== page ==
When I was a kid one of the games we would play was to stare at a geometric figure, such as the one above, until it would “flip” and we could see the object represented from a different perspective. I know; I’m giving away my age with this mention of the days when kids had to make do with fewer toys and more imagination.
I had that same experience of shifting perspective this morning while reading an article by Ann Guinn titled Self-Limiting Behaviors: How Attorneys Underearn in GPSolo’s Law Trends and News practice area newsletter, and it gave me a whole new outlook on why some lawyers don’t earn as much as they can. Simply put, they choose not to. Or, more specifically, they make conscious choices that are the proximate causes of the failure of their practices to thrive.
Ms. Guinn categorizes these choices to underearn as either passive – the failure, for example, to institute a procedure or make an investment in technology, or active – taking a client when you know deep down inside that he or she cannot afford to pay your fees.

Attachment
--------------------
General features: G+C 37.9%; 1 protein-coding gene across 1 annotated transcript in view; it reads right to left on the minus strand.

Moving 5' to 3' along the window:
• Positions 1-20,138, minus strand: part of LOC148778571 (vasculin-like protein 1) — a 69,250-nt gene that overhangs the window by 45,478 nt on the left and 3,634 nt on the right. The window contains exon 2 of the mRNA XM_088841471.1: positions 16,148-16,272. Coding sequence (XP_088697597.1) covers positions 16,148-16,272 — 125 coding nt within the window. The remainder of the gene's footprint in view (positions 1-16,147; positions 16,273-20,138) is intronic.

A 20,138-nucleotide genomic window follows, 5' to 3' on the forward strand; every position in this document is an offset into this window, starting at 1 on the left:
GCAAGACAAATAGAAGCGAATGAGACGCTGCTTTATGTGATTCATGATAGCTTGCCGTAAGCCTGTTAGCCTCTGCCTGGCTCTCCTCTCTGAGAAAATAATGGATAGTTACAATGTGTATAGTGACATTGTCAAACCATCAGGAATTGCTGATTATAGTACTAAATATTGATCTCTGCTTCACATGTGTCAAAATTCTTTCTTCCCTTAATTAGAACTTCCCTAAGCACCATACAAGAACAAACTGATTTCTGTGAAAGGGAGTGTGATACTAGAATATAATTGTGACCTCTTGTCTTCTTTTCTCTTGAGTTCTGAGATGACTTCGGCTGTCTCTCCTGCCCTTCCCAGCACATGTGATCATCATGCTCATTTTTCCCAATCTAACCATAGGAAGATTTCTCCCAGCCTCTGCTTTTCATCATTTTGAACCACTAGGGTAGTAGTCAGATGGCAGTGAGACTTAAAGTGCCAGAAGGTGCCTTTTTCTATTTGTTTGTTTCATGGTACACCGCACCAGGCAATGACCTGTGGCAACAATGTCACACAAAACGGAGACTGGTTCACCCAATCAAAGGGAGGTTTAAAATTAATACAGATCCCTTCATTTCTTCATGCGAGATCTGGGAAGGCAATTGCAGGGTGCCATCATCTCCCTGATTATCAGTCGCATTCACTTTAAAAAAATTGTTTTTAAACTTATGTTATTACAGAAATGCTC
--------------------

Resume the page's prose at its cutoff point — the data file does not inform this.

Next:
Contrary to what we sometimes tell ourselves, the failure to earn enough is not something that just happens to us. It’s the result of the choices we make. If you don’t think you’re earning what you could, and should, from your practice, check out the article for an eye-opening list of the things you may be doing, or not doing, to sabotage yourself, and to learn how to stop. It just may “flip” how you think about managing your practice and earning more.